Canceling College

In the masterful 1997 film, Good Will Hunting, Matt Damon memorably plays Will Hunting, a deeply wounded but incredibly gifted man from rough and tumble South Boston, or “Southie.” A self-taught genius, Damon’s character makes his living working as a janitor at MIT, secretly solving difficult equations that professors leave on the board. After getting into yet another street fight, Will is sentenced to jail time. However, he is rescued by MIT professor Gerald Lambeau (Stellan Skarsgård) who brings Will to the equally brilliant and compassionate therapist, Dr. Sean Maguire, played by the late Robin Williams Throughout the course of the film, Will is counseled, nurtured, and eventually brought on the road to healing by Sean, who is troubled by his own demons. The film has since become a cult classic for intelligent, troubled young men and women who find themselves in the precarious situation of being intellectually hungry, but emotionally or temperamentally unsuited for college life. 

Good Will Hunting is not overly generous to the Ivory Tower. Indeed, the film presents university faculty as narcissistic, superficial, and even predatory, in contrast to the hard-edged Irish Catholics of Southie. Viewers are not necessarily meant to conclude that college is bad, although at one point Will does famously tell a Harvard boy, “You wasted $150000 on an education you coulda got for $1.50 in late fees at the public library.” The main point, though,  is that young people need mentors and guides to help them mature and sort out their problems. Will needed an education in virtue, which Sean imperfectly provided, to complement his self-taught, public library intellectual development. 

It is a truism that contemporary American education is in shambles. From pre-k to graduate school, students are indoctrinated in cultural Marxism. Moreover, as Harvard scholar James Hankins notes in a recent First Things article, the intellectual caliber of American educators—perhaps especially at Ivy League schools—has radically declined. Conservatives have felt unsafe at universities for decades but even liberals, especially “old school” members of the New Left, are increasingly finding university life unbearable, and are retiring or leaving the profession. 

In their recent book, Don’t Go to College: A Case for Revolution, Army Veteran and philosopher Michael J. Robillard, and Catholic apologist and educator Timothy J. Gordon, provide a trenchant criticism of contemporary academia. While many of their critiques of academia in Don’t Go to College are familiar to conservatives, there are numerous personal anecdotes from Robillard’s experience at Oxford, and Gordon’s time studying in Rome. They also offer reflections on what an authentic education, which would include both study and physical labor, might look like. These insights make Don’t Go to College a worthy read.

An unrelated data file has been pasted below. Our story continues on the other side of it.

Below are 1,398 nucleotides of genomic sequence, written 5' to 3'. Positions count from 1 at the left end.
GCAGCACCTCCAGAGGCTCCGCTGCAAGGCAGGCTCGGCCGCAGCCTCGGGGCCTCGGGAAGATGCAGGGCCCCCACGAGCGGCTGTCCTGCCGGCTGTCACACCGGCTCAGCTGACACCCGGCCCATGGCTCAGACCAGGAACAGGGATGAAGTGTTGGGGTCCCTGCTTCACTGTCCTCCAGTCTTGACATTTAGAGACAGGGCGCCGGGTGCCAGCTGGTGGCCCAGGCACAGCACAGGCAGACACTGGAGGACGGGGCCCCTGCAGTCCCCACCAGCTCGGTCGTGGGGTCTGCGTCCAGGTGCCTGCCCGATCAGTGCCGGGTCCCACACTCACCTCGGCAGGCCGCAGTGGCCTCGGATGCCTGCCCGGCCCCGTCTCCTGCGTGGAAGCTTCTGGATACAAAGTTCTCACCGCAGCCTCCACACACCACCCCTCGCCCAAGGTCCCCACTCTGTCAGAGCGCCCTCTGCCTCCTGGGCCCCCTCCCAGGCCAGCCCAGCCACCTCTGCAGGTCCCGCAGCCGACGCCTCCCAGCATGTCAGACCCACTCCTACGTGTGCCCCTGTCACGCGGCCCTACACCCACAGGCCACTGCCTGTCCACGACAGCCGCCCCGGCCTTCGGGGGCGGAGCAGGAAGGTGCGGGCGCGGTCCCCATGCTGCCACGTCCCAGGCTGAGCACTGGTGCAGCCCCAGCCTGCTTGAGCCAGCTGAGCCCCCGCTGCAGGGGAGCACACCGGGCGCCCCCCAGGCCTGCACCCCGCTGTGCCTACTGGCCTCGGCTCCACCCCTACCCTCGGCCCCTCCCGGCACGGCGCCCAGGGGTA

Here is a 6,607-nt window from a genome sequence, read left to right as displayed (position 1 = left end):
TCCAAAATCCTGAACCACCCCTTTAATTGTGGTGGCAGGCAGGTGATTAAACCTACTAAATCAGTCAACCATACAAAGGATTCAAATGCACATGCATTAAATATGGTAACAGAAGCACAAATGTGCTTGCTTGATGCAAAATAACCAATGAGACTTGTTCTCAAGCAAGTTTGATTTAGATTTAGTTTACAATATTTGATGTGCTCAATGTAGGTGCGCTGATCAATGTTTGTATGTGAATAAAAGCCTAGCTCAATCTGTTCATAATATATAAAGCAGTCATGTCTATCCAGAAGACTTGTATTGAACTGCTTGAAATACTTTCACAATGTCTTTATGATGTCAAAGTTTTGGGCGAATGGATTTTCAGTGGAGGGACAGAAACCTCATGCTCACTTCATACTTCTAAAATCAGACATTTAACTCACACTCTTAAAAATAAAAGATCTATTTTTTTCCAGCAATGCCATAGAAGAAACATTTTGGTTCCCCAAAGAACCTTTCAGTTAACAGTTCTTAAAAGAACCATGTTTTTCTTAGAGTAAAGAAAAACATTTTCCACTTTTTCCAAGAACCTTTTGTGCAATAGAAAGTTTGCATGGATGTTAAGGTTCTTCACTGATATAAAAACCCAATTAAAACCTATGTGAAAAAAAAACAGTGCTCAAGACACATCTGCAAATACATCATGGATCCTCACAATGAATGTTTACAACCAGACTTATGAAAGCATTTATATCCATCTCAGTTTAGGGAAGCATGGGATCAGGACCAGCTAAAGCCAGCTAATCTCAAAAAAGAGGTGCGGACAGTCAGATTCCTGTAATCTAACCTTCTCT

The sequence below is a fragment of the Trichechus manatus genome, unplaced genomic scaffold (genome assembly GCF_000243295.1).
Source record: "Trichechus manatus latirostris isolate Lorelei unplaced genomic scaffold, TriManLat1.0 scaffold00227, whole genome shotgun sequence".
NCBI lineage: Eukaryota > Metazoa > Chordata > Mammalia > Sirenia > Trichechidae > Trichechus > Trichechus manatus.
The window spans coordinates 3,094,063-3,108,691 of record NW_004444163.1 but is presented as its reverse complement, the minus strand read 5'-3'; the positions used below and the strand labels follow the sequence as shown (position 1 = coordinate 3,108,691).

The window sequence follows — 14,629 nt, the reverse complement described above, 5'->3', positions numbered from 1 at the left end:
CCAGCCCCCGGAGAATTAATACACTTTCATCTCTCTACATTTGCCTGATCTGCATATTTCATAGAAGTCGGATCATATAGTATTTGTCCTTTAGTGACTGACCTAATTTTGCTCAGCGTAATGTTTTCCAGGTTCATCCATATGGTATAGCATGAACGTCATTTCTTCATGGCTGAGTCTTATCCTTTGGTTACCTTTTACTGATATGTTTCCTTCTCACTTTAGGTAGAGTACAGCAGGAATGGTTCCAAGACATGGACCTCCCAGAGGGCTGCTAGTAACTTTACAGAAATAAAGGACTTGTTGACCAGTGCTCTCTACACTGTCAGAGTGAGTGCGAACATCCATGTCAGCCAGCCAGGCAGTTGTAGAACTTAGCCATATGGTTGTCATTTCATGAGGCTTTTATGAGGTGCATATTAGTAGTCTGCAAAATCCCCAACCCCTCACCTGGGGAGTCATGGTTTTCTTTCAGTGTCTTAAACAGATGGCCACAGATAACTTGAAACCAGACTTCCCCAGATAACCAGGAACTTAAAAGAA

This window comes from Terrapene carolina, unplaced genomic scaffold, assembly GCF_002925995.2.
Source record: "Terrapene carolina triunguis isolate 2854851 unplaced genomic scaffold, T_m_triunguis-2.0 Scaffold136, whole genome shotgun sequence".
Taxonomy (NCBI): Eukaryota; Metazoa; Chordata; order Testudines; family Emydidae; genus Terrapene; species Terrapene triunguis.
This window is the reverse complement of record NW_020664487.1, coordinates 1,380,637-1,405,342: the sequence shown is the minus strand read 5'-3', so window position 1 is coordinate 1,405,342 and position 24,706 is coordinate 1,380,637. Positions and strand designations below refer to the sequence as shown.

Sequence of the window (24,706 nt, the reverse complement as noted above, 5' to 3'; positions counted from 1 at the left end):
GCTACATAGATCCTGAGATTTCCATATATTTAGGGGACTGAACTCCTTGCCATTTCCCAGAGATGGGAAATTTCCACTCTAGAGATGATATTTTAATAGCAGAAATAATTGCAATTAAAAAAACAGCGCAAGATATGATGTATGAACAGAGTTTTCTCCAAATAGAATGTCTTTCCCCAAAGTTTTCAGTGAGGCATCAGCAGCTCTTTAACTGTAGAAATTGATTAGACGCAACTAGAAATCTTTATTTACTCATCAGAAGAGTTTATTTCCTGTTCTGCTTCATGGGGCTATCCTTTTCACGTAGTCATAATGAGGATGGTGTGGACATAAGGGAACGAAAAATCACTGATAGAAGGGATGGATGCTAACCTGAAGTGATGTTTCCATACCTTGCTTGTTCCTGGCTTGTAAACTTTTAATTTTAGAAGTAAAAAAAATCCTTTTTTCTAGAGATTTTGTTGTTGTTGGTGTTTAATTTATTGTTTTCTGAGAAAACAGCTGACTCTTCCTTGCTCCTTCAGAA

Robillard provides the insights of an authentic searcher for the truth as well as a “man for all seasons” who, in his own words, has bridged the world between the life of the mind and the hard labor of military service.

As conservative commentator Michael Knowles writes in his foreword to the book, it is fitting that comedians such as Jon Stewart and Conan O’Brien serve as commencement speakers at prestigious universities today. So much of contemporary education has indeed become a joke. Sadly, as Knowles further notes, it is often the students themselves who are the butt of the joke. Instead of becoming educated citizens of a republic, Robillard and Gordon argue that students are infantilized serfs who are being prepared for a life of “adult day care” in a world dominated by “woke capital.” Moreover, they are burdened with tens or even hundreds of thousands of dollars of student loan debt that they very likely will never be able to repay. Robillard and Gordon use personal anecdotes to show how they themselves have experienced both genuine and inauthentic education in their own lives. 

Though it was only forty years ago, the 1980s of Robillard’s childhood was a world away from the 2020s. He grew up in an intact family headed by a strong Irish Catholic father who worked as a warehouseman. Robillard’s childhood was marked by church, as well as Christmas and Easter family gatherings, and bike rides though the Boston suburbs. There was a Cold War, of course, but young Americans felt safe knowing that the West was led by such figures as Ronald Reagan, Margaret Thatcher, and Pope John Paul II.